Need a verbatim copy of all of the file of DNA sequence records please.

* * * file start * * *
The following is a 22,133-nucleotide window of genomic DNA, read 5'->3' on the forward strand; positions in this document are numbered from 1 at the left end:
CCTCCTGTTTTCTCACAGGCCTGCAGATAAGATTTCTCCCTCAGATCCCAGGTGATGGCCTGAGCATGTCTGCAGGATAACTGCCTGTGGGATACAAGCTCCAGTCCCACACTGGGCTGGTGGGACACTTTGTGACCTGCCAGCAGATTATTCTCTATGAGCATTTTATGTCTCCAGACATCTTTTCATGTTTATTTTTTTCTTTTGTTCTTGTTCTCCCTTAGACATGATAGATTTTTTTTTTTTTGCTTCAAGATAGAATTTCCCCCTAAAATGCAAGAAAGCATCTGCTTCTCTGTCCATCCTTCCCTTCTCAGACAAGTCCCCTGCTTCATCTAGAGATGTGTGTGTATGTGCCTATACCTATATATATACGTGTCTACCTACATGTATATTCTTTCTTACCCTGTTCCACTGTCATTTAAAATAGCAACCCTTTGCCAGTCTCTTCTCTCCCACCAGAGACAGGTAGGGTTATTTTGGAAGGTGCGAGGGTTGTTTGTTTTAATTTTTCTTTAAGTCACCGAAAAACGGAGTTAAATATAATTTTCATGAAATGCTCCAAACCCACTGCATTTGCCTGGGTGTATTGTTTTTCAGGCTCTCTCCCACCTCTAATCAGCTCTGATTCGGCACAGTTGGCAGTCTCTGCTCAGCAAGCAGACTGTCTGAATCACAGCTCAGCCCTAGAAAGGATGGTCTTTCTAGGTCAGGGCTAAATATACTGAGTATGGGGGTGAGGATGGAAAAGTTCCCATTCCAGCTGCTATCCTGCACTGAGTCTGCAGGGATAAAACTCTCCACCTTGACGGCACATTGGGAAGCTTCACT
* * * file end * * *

The following is a 22,133-nucleotide window of genomic DNA, read 5'->3' on the forward strand; positions in this document are numbered from 1 at the left end:
CCTCCTGTTTTCTCACAGGCCTGCAGATAAGATTTCTCCCTCAGATCCCAGGTGATGGCCTGAGCATGTCTGCAGGATAACTGCCTGTGGGATACAAGCTCCAGTCCCACACTGGGCTGGTGGGACACTTTGTGACCTGCCAGCAGATTATTCTCTATGAGCATTTTATGTCTCCAGACATCTTTTCATGTTTATTTTTTTCTTTTGTTCTTGTTCTCCCTTAGACATGATAGATTTTTTTTTTTTTGCTTCAAGATAGAATTTCCCCCTAAAATGCAAGAAAGCATCTGCTTCTCTGTCCATCCTTCCCTTCTCAGACAAGTCCCCTGCTTCATCTAGAGATGTGTGTGTATGTGCCTATACCTATATATATACGTGTCTACCTACATGTATATTCTTTCTTACCCTGTTCCACTGTCATTTAAAATAGCAACCCTTTGCCAGTCTCTTCTCTCCCACCAGAGACAGGTAGGGTTATTTTGGAAGGTGCGAGGGTTGTTTGTTTTAATTTTTCTTTAAGTCACCGAAAAACGGAGTTAAATATAATTTTCATGAAATGCTCCAAACCCACTGCATTTGCCTGGGTGTATTGTTTTTCAGGCTCTCTCCCACCTCTAATCAGCTCTGATTCGGCACAGTTGGCAGTCTCTGCTCAGCAAGCAGACTGTCTGAATCACAGCTCAGCCCTAGAAAGGATGGTCTTTCTAGGTCAGGGCTAAATATACTGAGTATGGGGGTGAGGATGGAAAAGTTCCCATTCCAGCTGCTATCCTGCACTGAGTCTGCAGGGATAAAACTCTCCACCTTGACGGCACATTGGGAAGCTTCACT